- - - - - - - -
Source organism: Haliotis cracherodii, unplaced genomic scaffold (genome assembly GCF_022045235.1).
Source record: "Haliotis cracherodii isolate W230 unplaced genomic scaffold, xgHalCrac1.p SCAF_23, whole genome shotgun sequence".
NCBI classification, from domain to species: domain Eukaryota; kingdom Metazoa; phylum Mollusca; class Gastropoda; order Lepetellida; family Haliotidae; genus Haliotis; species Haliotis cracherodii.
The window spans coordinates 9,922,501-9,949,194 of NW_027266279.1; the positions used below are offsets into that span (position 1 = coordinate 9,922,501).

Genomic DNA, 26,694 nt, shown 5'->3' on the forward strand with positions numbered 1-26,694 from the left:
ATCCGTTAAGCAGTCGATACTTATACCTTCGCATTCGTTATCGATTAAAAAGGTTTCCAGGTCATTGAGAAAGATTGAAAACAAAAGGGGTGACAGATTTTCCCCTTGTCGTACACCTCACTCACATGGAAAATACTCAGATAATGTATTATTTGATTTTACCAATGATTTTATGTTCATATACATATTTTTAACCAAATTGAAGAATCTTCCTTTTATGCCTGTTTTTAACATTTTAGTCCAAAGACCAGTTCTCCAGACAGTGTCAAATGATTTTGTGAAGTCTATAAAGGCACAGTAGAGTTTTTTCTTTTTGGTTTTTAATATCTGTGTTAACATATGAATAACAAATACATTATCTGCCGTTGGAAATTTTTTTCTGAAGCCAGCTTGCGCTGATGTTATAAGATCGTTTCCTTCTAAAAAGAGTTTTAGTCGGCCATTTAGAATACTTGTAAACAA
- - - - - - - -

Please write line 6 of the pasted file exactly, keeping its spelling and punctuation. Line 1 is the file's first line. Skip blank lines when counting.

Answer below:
ATCCGTTAAGCAGTCGATACTTATACCTTCGCATTCGTTATCGATTAAAAAGGTTTCCAGGTCATTGAGAAAGATTGAAAACAAAAGGGGTGACAGATTTTCCCCTTGTCGTACACCTCACTCACATGGAAAATACTCAGATAATGTATTATTTGATTTTACCAATGATTTTATGTTCATATACATATTTTTAACCAAATTGAAGAATCTTCCTTTTATGCCTGTTTTTAACATTTTAGTCCAAAGACCAGTTCTCCAGACAGTGTCAAATGATTTTGTGAAGTCTATAAAGGCACAGTAGAGTTTTTTCTTTTTGGTTTTTAATATCTGTGTTAACATATGAATAACAAATACATTATCTGCCGTTGGAAATTTTTTTCTGAAGCCAGCTTGCGCTGATGTTATAAGATCGTTTCCTTCTAAAAAGAGTTTTAGTCGGCCATTTAGAATACTTGTAAACAA